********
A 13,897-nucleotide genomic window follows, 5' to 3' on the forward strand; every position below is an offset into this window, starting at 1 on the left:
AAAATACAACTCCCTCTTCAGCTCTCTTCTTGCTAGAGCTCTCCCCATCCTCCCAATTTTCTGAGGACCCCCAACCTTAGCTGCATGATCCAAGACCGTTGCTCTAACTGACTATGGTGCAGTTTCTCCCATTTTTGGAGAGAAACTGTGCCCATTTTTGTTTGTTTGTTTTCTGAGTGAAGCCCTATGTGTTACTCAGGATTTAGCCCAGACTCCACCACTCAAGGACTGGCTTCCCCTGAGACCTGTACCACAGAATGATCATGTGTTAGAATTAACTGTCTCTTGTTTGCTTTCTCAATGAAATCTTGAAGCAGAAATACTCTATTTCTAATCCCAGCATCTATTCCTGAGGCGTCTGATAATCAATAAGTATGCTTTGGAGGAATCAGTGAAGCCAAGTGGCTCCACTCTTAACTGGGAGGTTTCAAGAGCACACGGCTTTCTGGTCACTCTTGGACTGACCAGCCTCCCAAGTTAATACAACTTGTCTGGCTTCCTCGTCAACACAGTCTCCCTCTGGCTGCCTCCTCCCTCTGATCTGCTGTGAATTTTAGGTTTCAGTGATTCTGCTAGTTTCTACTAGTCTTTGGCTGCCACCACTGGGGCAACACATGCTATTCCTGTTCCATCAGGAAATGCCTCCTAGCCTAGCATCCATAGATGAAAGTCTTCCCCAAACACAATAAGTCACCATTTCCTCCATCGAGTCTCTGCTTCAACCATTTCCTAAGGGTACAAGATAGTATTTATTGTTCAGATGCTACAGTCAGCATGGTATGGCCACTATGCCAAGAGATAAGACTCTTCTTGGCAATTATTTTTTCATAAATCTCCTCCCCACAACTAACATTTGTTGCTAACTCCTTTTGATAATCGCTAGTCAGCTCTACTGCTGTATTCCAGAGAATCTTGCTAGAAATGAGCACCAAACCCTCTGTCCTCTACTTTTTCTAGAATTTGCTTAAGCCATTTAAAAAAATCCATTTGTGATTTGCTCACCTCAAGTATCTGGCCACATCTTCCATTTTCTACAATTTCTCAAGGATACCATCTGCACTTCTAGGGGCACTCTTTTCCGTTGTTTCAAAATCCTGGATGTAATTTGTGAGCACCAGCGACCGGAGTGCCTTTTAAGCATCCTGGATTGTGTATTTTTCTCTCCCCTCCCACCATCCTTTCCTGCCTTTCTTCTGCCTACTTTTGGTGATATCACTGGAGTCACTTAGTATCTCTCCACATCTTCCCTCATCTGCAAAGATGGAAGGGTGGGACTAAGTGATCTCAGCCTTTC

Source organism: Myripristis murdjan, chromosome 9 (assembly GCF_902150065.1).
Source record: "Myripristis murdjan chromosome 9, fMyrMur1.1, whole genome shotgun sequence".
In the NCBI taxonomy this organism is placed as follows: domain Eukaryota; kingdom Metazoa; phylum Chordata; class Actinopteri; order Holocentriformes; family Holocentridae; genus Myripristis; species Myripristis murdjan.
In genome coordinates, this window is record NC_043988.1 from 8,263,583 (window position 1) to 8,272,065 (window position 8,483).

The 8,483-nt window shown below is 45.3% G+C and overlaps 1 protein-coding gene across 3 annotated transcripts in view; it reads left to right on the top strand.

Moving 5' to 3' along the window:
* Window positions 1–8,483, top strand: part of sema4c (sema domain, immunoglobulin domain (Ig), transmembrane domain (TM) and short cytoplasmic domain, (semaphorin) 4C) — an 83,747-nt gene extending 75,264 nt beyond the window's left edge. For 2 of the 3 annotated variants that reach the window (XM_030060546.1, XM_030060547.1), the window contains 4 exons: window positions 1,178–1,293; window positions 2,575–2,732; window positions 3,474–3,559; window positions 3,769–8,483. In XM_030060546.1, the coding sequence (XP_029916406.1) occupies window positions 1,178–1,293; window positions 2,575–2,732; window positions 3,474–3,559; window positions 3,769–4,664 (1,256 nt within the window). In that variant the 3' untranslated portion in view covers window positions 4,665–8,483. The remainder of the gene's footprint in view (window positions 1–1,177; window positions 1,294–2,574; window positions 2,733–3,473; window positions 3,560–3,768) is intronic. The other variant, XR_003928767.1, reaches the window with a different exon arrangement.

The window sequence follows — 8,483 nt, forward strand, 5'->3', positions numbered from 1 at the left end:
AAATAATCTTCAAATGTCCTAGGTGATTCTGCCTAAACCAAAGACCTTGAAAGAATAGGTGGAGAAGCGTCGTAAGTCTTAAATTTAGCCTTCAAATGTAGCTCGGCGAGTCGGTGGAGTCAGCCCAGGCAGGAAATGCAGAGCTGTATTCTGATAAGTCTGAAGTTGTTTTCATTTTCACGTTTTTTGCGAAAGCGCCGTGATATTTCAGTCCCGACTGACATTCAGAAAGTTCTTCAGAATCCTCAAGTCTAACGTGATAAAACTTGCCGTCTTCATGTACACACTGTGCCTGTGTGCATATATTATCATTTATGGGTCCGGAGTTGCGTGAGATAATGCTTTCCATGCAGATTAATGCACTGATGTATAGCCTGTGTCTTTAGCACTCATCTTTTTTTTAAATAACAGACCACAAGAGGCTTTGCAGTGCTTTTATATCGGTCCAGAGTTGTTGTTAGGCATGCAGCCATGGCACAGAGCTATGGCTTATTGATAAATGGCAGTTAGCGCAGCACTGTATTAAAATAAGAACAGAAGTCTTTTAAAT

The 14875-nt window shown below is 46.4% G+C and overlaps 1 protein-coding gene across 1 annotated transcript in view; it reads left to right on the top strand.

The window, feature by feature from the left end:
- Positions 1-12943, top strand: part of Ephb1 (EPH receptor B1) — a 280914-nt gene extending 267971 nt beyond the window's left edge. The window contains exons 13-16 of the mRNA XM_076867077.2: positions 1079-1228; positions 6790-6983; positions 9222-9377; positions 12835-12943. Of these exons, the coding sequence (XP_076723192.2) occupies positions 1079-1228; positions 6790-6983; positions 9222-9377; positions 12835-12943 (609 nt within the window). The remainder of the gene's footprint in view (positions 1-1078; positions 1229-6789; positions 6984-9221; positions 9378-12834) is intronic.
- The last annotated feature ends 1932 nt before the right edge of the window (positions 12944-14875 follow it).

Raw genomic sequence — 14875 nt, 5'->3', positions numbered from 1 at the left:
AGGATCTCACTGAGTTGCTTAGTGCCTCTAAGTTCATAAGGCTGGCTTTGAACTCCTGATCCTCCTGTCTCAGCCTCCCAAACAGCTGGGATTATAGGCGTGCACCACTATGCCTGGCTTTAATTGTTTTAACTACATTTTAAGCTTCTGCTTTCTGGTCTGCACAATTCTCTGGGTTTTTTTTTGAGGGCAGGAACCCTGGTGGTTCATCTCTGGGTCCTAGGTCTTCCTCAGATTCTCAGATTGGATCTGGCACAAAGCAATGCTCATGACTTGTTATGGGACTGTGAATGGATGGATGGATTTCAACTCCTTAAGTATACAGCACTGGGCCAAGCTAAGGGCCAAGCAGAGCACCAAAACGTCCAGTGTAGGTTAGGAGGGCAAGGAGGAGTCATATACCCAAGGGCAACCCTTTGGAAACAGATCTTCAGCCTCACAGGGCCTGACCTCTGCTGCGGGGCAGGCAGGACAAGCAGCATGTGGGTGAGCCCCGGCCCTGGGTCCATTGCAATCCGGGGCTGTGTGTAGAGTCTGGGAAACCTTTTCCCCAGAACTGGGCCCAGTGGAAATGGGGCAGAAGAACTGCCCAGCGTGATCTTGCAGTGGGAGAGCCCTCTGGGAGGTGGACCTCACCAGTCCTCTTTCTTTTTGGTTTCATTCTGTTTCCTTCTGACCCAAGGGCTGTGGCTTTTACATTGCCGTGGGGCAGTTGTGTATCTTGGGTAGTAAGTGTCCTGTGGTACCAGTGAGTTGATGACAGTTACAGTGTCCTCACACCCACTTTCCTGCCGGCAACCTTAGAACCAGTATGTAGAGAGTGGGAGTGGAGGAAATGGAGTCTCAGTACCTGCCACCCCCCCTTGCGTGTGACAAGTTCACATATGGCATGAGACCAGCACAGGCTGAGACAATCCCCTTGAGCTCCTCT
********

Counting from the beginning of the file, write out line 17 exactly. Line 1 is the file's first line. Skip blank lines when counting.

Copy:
AGGATCTCACTGAGTTGCTTAGTGCCTCTAAGTTCATAAGGCTGGCTTTGAACTCCTGATCCTCCTGTCTCAGCCTCCCAAACAGCTGGGATTATAGGCGTGCACCACTATGCCTGGCTTTAATTGTTTTAACTACATTTTAAGCTTCTGCTTTCTGGTCTGCACAATTCTCTGGGTTTTTTTTTGAGGGCAGGAACCCTGGTGGTTCATCTCTGGGTCCTAGGTCTTCCTCAGATTCTCAGATTGGATCTGGCACAAAGCAATGCTCATGACTTGTTATGGGACTGTGAATGGATGGATGGATTTCAACTCCTTAAGTATACAGCACTGGGCCAAGCTAAGGGCCAAGCAGAGCACCAAAACGTCCAGTGTAGGTTAGGAGGGCAAGGAGGAGTCATATACCCAAGGGCAACCCTTTGGAAACAGATCTTCAGCCTCACAGGGCCTGACCTCTGCTGCGGGGCAGGCAGGACAAGCAGCATGTGGGTGAGCCCCGGCCCTGGGTCCATTGCAATCCGGGGCTGTGTGTAGAGTCTGGGAAACCTTTTCCCCAGAACTGGGCCCAGTGGAAATGGGGCAGAAGAACTGCCCAGCGTGATCTTGCAGTGGGAGAGCCCTCTGGGAGGTGGACCTCACCAGTCCTCTTTCTTTTTGGTTTCATTCTGTTTCCTTCTGACCCAAGGGCTGTGGCTTTTACATTGCCGTGGGGCAGTTGTGTATCTTGGGTAGTAAGTGTCCTGTGGTACCAGTGAGTTGATGACAGTTACAGTGTCCTCACACCCACTTTCCTGCCGGCAACCTTAGAACCAGTATGTAGAGAGTGGGAGTGGAGGAAATGGAGTCTCAGTACCTGCCACCCCCCCTTGCGTGTGACAAGTTCACATATGGCATGAGACCAGCACAGGCTGAGACAATCCCCTTGAGCTCCTCT